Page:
0
$\begingroup$

These are extension questions to Joshi's Quant Interview Book.

(1) Given the choice between two different static replicating portfolios that match an option's payoff, what criteria would you use to decide between the two?

-- The first things that come to my mind are the following:

(i) Which replicating portfolio has cheaper transaction costs.

(ii) Which replicating portfolio has 'simpler' instruments (these would be more liquid and should have lower spreads; makes more sense to have a static replicating portfolio of calls and puts rather than of exotic options, for example)

Are there other criterion that I am missing?

(2) What are some of the practical problems of dynamic replication?

Besides things like T-costs from daily rebalancing etc., what else is there to mention here?

$\endgroup$

1 Answer 1

0
$\begingroup$

Would argue that point 1.i and 1.ii are the same. Transaction costs/market impact are synonymous in my opinion - and simpler usually means more liquid.

Issues with dynamic replication include jump risk leading to imperfect replication. Also argue that when not dealing with a prime you can have to post margin for the hedging side if it's not able to be cross-collateralised with your option position. Sometimes stocks are unable to be shorted (have to use options, less liquid, higher tx cost) or are prohibitively expensive to short. If using futures to replicate longer duration options then the far futs can be less liquid, but using the front month can incur basis risk.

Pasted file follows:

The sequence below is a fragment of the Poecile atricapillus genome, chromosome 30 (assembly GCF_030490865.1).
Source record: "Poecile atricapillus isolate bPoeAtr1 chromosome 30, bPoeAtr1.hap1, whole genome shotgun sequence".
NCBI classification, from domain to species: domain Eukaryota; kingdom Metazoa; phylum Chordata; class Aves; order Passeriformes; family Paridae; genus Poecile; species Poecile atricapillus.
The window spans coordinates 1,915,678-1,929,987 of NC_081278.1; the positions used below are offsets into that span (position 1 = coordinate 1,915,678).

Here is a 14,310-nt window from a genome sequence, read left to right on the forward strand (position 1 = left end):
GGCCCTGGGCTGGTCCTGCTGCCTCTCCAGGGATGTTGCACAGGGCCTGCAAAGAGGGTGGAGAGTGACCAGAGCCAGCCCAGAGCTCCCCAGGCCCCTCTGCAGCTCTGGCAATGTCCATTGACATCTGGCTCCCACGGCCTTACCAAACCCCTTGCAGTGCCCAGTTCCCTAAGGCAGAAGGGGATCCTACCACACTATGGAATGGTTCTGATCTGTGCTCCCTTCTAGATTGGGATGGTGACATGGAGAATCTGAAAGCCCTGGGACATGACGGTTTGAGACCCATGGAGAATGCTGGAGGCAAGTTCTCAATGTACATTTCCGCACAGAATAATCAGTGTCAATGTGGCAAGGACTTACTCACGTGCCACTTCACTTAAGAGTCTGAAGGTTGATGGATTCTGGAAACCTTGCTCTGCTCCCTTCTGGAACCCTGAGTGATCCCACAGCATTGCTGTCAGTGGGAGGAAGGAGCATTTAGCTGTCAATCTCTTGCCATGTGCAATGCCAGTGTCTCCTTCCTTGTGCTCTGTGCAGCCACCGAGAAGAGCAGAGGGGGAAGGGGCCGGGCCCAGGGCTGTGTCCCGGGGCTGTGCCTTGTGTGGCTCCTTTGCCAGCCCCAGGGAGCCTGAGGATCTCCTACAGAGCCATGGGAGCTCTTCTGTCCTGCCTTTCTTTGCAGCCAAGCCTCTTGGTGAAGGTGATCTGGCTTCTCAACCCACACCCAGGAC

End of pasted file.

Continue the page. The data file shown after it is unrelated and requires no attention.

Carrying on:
$\endgroup$
2
  • $\begingroup$ Thank for your answer. Just two quick points: (1) What did you mean by 'when not dealing with a prime' and by 'cross-collateralised with your option position'. I know when posting margin, you can offer collateral but what do you mean by cross-collateralize? $\endgroup$
    – jmac
    Mar 14, 2023 at 7:27
  • $\begingroup$ A prime is a prime broker. Among other things, they can give you access to multiple exchanges through their system and allow trades on different venues to offset one another. I.e long/short the same asset on different exchanges where they're mispriced. If you as an individual were trading alone then you may not have this ability. Cross-collateralised just means that positions can collateralise one another. So your option position P/L and hedge P/L would be mixed and count towards one another, allowing for efficient delta hedging. This is a common problem in new classes like crypto. $\endgroup$
    – Newquant
    Mar 14, 2023 at 8:45

Your Answer

By clicking “Post Your Answer”, you agree to our terms of service and acknowledge you have read our privacy policy.

Not the answer you're looking for? Browse other questions tagged or ask your own question.